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  • Eddie Hewitt

As You Like It

Updated: Nov 10, 2020

As You Like It has somehow escaped me over the years. I only skimmed over the text when preparing for my finals one very hot day in May, many years ago, on Southampton Common. I quite liked it then. And yet, I have always wanted to know exactly how amusing it really was when performed. Finally, in July 2016, on the verge of a summer that has been so reluctant to heat up, I had the opportunity to enjoy a delightful staging of the comedy in the open air in the ever impressive Savill Garden.

What more could one want? Here was a delightful drama in a wonderful English garden, in the hands of Watch Your Head, a brilliant theatre company. An amusing title. An expectation of fun and games. A celebration of Shakespeare 400 years after his death, in a venue courtesy of the Queen in her 90th birthday year. And it didn’t even rain!

But there was more, indeed. In-keeping with an emerging theatrical trend, it was all done on the move. A promenade performance, where we followed the actors around from scene to scene on an expansive stage. At times, this prompted mock glares and some huffing and puffing from the actors as some of us got in their way. Mingling with the cast produced a thrilling sense of intimacy that you just don’t get at The National.

There were no seats, just blankets on the grass for softies. I preferred to take my stand in the spirit of Shakespearean audiences in the bear pit at the Globe all those centuries ago. I would stand for great theatrics any time. This also allowed a head start when proceeding to the next patch of stage, though there was plenty of garden for everyone in this extraordinarily natural representation of The Forest of Arden.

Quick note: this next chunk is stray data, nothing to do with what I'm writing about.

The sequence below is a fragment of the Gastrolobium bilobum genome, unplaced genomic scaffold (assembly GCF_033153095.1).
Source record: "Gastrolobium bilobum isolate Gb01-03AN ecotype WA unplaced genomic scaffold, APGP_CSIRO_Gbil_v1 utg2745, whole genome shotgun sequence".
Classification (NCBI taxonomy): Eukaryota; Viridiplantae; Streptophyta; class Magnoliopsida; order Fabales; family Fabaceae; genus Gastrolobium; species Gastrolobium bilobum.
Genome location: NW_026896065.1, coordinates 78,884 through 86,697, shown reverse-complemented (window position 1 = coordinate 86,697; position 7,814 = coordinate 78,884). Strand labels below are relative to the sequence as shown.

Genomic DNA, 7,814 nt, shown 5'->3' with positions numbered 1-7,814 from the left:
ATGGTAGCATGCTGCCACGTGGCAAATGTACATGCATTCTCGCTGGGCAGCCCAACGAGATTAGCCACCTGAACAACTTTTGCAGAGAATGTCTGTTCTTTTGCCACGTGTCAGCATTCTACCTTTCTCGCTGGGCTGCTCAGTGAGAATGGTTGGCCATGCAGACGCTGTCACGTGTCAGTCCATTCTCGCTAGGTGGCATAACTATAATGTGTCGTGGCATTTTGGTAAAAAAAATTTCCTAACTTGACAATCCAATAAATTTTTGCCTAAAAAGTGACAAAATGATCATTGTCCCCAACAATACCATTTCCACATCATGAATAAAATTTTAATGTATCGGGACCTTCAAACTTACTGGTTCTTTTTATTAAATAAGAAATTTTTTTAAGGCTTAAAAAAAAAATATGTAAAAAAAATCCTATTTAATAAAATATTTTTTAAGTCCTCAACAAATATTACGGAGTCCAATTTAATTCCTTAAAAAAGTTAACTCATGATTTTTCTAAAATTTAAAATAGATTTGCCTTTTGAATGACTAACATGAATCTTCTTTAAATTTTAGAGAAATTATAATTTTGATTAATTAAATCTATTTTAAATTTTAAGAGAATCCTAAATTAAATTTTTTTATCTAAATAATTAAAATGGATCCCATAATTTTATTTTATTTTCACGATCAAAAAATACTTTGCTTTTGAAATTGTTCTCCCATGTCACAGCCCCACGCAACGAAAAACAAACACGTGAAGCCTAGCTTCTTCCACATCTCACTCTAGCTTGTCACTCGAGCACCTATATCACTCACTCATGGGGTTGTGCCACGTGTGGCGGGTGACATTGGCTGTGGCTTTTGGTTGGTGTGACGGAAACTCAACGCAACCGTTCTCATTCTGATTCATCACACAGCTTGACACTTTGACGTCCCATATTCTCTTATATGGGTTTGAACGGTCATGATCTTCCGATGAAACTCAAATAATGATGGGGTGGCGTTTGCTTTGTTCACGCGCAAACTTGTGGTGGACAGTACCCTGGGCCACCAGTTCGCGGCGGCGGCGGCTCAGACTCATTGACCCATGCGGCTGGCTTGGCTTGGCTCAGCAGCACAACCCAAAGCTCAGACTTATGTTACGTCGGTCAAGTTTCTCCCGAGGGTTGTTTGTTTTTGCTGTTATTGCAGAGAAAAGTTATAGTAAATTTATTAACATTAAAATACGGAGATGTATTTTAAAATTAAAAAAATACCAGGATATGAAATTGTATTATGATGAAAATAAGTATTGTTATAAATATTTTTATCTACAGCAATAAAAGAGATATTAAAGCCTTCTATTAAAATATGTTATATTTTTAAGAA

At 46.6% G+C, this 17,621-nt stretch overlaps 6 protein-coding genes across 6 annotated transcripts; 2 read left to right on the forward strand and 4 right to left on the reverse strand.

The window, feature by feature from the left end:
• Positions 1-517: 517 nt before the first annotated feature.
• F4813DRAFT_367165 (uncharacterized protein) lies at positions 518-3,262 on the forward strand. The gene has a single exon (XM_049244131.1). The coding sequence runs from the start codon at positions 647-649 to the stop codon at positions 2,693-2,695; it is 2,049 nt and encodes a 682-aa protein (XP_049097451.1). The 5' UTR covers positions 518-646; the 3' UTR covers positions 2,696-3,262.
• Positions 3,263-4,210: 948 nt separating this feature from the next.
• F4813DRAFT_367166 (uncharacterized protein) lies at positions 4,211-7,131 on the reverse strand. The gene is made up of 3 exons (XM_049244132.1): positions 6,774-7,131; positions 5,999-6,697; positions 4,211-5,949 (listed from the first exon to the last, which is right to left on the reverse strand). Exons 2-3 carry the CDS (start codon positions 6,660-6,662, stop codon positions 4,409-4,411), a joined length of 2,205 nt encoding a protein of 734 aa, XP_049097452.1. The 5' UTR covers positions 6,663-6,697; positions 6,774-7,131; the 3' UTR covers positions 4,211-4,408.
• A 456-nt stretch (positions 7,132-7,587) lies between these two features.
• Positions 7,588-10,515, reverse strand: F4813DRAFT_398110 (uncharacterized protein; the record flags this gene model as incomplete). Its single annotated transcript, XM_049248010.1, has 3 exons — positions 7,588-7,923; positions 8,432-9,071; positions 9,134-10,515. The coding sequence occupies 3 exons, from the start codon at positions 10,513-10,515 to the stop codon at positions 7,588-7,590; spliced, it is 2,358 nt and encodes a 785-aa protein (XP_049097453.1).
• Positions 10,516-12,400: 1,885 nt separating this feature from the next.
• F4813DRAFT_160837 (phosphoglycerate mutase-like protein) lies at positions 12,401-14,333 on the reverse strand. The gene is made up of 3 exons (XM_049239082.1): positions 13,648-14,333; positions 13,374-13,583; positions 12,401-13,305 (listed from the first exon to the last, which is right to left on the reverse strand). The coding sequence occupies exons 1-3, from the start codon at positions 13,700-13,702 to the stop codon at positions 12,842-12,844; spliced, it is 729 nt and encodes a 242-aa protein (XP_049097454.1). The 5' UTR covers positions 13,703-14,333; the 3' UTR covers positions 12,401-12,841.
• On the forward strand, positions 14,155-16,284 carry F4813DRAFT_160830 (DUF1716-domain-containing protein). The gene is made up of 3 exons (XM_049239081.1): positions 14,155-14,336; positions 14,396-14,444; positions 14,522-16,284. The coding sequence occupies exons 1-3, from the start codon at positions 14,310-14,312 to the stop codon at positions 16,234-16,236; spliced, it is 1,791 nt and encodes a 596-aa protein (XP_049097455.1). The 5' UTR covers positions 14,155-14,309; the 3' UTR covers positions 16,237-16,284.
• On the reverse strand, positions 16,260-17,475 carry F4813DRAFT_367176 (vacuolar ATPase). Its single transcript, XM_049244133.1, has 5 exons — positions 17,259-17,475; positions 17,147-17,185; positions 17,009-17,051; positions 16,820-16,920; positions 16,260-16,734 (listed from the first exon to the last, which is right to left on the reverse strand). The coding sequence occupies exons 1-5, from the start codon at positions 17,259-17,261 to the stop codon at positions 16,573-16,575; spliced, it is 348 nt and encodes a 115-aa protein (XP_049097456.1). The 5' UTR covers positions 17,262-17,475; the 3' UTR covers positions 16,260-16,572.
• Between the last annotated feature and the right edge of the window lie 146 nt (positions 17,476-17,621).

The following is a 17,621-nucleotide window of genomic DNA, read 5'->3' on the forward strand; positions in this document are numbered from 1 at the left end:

The Savill Garden in bloom, photo via Windsor Great Park

Here, in this naturalistic setting, with words bouncing off trees, greenery all around and birds providing background music, along with horses neighing somewhere over yonder, there was a sense that we were not just watching a play, but partaking in a real life experience, with the boundaries between the cast and the audience blurred.

The comedy

I won’t pretend that I got all the jokes, but I chuckled inwardly several times and there was plenty to smile about throughout. See more thoughts on language and jokes in Laughing With Shakespeare

I think it’s fair to say that As You Like It contains witticisms and subtle moments of merriment rather than rip-roaringly funny jokes and pranks. It also relies on skilfully argued interchanges where love – always a subject rife with misunderstandings – is explored in depth.

The beautiful Rosalind (Anna Lukis) engaged in playful cross-dressing, disguising herself as Ganymede, a handsome youth, who ‘himself’ then played the part of the same Rosalind, in a prolonged discourse with Orlando (Lewis Goody). Orlando – now there’s a blooming good name – somehow had no clue that he was taking lessons in love from the girl that he was in love with, despite the countless times that Ganymede revealed his/her feminine side.

Rosalind (left) and Celia, photo via The Stage

Rosalind as Ganymede